Accurate base line monitoring is essential for establishing a reference point to measure future increases in air pollution. If particulate PM2.5 is found to be increased in the Urban Air this would be in breach of EU Directive 2008/50/EC and could lead to legal action forcing the (very expensive) closure of the incinerator. Directive 2008/50/EC  . . .

Base line monitoring equipment in West Norfolk is placed where it can be guaranteed not to detect an increase in future air pollution

To provide meaningful base line data the prevailing wind needs to be taken into account and air monitoring equipment located at varying distances downwind of the proposed incinerator, especially in the town of King’s Lynn, so compliance with Directive can be checked.

If monitoring equipment is not located with due care, it will fail to register increases in air pollution and could make it difficult to determine if air quality has deteriorated from pre-incinerator levels.

A freedom of information request has revealed on 11th March 2010 a representative of SKM Enviros held discussions with Council staff regarding base line monitoring.

incinerator monitoringThey currently have base line monitoring equipment in operation at the only place in West Norfolk where it can be guaranteed not to detect an increase in future air pollution.

Figure 1 is a recent photograph showing monitoring equipment operating at the intended location of the incinerator.

Figure 2 is a photograph of an operational incinerator to help illustrate why this location is inappropriate for recording base line air pollution.

incinerator monitoring 2The purpose of the tall incinerator chimney stack is to disperse the pollution away from the immediate site area. If an incinerator is constructed with an 8o meter tall stack the purpose of the stack is to disperse the pollution away from the immediate site area. Particulate Matter/emissions do not fall to earth like a stone as they leave the stack thus; it is evident whichever way the wind is blowing air quality at the base of the incinerator will always be free from any significant incinerator emissions whatever concentrations are emitted from the stack.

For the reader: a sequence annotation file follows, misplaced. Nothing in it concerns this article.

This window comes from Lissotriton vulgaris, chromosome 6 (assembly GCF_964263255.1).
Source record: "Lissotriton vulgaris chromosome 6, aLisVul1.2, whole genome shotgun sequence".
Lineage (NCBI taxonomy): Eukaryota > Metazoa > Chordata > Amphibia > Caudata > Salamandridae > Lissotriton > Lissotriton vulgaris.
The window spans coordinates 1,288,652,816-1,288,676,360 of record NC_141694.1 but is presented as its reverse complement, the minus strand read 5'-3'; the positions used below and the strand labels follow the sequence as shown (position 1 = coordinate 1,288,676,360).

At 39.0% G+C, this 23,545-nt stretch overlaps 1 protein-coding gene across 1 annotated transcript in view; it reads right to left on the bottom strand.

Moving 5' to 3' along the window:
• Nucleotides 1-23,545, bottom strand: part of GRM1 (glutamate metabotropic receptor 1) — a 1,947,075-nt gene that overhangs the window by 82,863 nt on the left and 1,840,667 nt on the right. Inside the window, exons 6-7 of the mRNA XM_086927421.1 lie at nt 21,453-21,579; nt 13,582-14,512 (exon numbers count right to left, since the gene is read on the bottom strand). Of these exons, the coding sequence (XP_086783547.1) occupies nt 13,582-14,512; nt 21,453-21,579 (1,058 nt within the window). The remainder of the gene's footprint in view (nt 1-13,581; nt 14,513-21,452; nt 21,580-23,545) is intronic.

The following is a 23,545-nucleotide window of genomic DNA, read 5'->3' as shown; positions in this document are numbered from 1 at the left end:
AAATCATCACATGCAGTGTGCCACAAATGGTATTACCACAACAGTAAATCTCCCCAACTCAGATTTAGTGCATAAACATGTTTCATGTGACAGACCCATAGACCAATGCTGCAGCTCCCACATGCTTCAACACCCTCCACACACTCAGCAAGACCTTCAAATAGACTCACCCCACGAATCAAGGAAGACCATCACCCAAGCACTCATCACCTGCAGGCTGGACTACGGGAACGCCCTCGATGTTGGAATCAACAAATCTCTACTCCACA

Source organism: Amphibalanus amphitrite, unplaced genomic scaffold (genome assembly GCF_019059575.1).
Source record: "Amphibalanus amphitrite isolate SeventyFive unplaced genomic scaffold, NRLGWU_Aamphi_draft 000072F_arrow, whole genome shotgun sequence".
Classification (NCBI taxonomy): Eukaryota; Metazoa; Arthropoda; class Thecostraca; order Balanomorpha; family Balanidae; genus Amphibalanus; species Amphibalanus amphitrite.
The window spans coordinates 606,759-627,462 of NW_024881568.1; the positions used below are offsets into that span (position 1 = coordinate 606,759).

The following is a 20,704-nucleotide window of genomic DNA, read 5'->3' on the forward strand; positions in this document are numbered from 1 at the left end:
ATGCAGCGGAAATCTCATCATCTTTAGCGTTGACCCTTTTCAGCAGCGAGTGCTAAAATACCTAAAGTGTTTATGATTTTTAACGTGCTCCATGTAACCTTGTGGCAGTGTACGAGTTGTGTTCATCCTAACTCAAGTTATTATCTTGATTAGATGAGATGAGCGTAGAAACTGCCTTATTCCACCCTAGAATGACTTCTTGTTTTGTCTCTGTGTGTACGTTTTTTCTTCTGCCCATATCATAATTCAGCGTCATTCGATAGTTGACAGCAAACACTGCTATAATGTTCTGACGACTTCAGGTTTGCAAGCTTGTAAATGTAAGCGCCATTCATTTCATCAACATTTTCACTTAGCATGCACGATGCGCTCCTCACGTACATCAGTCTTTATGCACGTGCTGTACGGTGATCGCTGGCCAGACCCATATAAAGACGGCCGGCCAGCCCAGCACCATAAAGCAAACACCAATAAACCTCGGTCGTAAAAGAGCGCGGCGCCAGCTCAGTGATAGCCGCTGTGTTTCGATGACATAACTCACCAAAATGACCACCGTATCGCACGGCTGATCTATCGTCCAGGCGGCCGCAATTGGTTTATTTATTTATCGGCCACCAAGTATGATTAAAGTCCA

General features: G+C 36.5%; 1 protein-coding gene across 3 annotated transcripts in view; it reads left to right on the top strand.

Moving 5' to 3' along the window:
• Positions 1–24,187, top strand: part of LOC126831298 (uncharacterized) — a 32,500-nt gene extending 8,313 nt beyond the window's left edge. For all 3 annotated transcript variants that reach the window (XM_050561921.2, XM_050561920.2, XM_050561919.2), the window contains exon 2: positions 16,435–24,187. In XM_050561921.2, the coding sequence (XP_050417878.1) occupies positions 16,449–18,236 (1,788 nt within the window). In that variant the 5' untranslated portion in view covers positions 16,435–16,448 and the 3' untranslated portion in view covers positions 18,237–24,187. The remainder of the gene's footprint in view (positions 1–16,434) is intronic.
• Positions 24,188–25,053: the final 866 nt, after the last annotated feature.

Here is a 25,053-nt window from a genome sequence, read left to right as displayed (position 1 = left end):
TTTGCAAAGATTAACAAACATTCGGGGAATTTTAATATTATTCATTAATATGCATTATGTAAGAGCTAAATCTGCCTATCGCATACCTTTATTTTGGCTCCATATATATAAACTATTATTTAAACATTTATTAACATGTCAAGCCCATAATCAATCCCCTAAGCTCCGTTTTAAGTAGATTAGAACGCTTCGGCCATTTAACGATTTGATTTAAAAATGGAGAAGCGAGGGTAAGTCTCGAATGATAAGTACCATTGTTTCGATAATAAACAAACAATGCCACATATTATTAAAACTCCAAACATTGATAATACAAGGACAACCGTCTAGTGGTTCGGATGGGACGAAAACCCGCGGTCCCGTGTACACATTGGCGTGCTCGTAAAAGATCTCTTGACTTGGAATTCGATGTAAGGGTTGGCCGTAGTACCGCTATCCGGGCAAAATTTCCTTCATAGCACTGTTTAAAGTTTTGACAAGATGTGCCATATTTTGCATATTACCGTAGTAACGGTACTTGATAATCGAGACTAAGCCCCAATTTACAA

This point is illustrated by the X in a box at the bottom of figure 2 if this was the position of the County Councils’ emissions monitoring equipment it would be completely ineffective. If this location is used to monitor air quality before and after the incinerator is built any figures published will implying the incinerator is not contributing to air pollution. It will reinforce what the HPA believe to be true. Even if data collected at this location is only used as a contribution to a wider survey, it will bring the average reading down making the emissions appear cleaner than they really are.

East Anglian monitoring will not provide any meaningful data relating to the proposed incinerator.

incinerator monitoring  3

Figure 3 shows the 10 sites in East Anglia where fine particles PM2.5 are currently being monitored, they are not within the critical 16 mile of the proposed incinerator where the main deposition of fallout can be expected, they also will not provide any meaningful data relating to the incinerator.




Why aren’t our legislators concerned about the possible public health risks of incinerators? The United States acted in 1997

That question was asked this month by a Private Eye journalist who reports that 103 incinerator sites were licensed in 2010 and in 2011 DEFRA had 20 more applications from large power companies. Part of the answer was that there are vested interests seeking the proliferation of incinerators. Apart from the companies involved, a large number of government advisers are involved in the expensive and remunerative incinerator PFI deals.

Stoke incinerator

The Eye’s journalist pointed out that the United States passed laws in 1997 to measure the emissions of smaller particulates which can be absorbed into the blood. They were passed after articles in the New England Journal of Medicine and studies from Harvard Air Effects Institute reported findings that coal-fired power stations and incinerators had a strong association with overall mortality, cardiovascular deaths and lung cancer. 

A report by the Commons Environmental Audit Committee in 2009-2010 asked why the media and medical circles paid no attention to this health risk, pointing out that the costs and health impact of PM 2.5 is estimated to cost up to £20.2bn. 

One application has been made in Herefordshire and Worcestershire 

The Birmingham Post reports that Secretary of State for Communities and Local Government, Eric Pickles, has delayed a decision on Mercia Waste Management’s planning application for an incinerator following a public enquiry in November, to consider the implication of the recently published National Planning Policy Framework.  

Worcestershire Residents Against Incineration and Landfill (WAIL) chairman Ray Kirby said, “Mercia will need to involve other councils to fill the incinerator, which will bring waste in from outside the area which does not help its carbon footprint. We would like an anaerobic digestion plant, not incineration. Recycling is on the increase.” 

Private Eye points out that DEFRA’s monitoring procedures are lax 

None of DEFRA’s 62 monitoring stations are anywhere near an incinerator. A whistleblowing emissions tester contacted the Eye with information that PM 2.5 is not continuously measured and private emissions testing firms have no duty to report test failures to the Environment Agency. Repeat testing is done by arrangement with the incinerator companies who can change the type of waste burnt on the test day. It concludes that existing stations should implement the stricter monitoring regime of the United States.


PCU fervently hopes that  Herefordshire and Worcestershire will get an anaerobic digestion plant.